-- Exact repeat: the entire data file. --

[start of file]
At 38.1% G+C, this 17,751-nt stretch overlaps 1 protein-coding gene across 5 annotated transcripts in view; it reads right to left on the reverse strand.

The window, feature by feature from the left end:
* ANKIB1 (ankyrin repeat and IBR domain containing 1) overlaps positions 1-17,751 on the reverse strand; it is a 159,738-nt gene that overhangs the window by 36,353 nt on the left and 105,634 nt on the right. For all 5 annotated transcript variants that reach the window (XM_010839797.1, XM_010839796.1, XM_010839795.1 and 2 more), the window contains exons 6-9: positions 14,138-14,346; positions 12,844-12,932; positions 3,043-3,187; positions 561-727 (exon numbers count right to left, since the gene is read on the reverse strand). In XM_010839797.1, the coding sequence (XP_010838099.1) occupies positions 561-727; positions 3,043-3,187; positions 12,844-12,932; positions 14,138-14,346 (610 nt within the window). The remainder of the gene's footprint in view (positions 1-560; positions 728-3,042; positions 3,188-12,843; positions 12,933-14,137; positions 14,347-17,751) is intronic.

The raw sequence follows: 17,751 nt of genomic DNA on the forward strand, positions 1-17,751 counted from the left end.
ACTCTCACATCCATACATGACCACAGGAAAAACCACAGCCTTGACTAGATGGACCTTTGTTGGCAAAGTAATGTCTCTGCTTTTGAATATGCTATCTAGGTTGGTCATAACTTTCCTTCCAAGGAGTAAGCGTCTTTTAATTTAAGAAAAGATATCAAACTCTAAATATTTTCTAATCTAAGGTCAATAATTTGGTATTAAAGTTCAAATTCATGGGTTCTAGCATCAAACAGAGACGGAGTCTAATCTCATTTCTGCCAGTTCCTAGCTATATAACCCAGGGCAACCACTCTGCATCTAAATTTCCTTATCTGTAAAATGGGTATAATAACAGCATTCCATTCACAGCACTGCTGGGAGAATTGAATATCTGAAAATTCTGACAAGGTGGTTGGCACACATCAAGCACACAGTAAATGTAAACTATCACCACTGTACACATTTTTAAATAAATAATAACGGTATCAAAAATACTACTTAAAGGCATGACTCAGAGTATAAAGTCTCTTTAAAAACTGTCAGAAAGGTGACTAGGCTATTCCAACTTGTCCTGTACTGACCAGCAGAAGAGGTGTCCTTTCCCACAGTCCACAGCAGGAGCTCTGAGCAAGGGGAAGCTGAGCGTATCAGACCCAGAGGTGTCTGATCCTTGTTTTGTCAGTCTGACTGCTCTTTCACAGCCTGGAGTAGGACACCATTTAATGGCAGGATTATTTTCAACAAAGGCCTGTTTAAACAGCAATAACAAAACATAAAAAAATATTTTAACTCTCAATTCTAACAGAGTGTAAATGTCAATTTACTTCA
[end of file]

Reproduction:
At 38.1% G+C, this 17,751-nt stretch overlaps 1 protein-coding gene across 5 annotated transcripts in view; it reads right to left on the reverse strand.

The window, feature by feature from the left end:
* ANKIB1 (ankyrin repeat and IBR domain containing 1) overlaps positions 1-17,751 on the reverse strand; it is a 159,738-nt gene that overhangs the window by 36,353 nt on the left and 105,634 nt on the right. For all 5 annotated transcript variants that reach the window (XM_010839797.1, XM_010839796.1, XM_010839795.1 and 2 more), the window contains exons 6-9: positions 14,138-14,346; positions 12,844-12,932; positions 3,043-3,187; positions 561-727 (exon numbers count right to left, since the gene is read on the reverse strand). In XM_010839797.1, the coding sequence (XP_010838099.1) occupies positions 561-727; positions 3,043-3,187; positions 12,844-12,932; positions 14,138-14,346 (610 nt within the window). The remainder of the gene's footprint in view (positions 1-560; positions 728-3,042; positions 3,188-12,843; positions 12,933-14,137; positions 14,347-17,751) is intronic.

The raw sequence follows: 17,751 nt of genomic DNA on the forward strand, positions 1-17,751 counted from the left end.
ACTCTCACATCCATACATGACCACAGGAAAAACCACAGCCTTGACTAGATGGACCTTTGTTGGCAAAGTAATGTCTCTGCTTTTGAATATGCTATCTAGGTTGGTCATAACTTTCCTTCCAAGGAGTAAGCGTCTTTTAATTTAAGAAAAGATATCAAACTCTAAATATTTTCTAATCTAAGGTCAATAATTTGGTATTAAAGTTCAAATTCATGGGTTCTAGCATCAAACAGAGACGGAGTCTAATCTCATTTCTGCCAGTTCCTAGCTATATAACCCAGGGCAACCACTCTGCATCTAAATTTCCTTATCTGTAAAATGGGTATAATAACAGCATTCCATTCACAGCACTGCTGGGAGAATTGAATATCTGAAAATTCTGACAAGGTGGTTGGCACACATCAAGCACACAGTAAATGTAAACTATCACCACTGTACACATTTTTAAATAAATAATAACGGTATCAAAAATACTACTTAAAGGCATGACTCAGAGTATAAAGTCTCTTTAAAAACTGTCAGAAAGGTGACTAGGCTATTCCAACTTGTCCTGTACTGACCAGCAGAAGAGGTGTCCTTTCCCACAGTCCACAGCAGGAGCTCTGAGCAAGGGGAAGCTGAGCGTATCAGACCCAGAGGTGTCTGATCCTTGTTTTGTCAGTCTGACTGCTCTTTCACAGCCTGGAGTAGGACACCATTTAATGGCAGGATTATTTTCAACAAAGGCCTGTTTAAACAGCAATAACAAAACATAAAAAAATATTTTAACTCTCAATTCTAACAGAGTGTAAATGTCAATTTACTTCA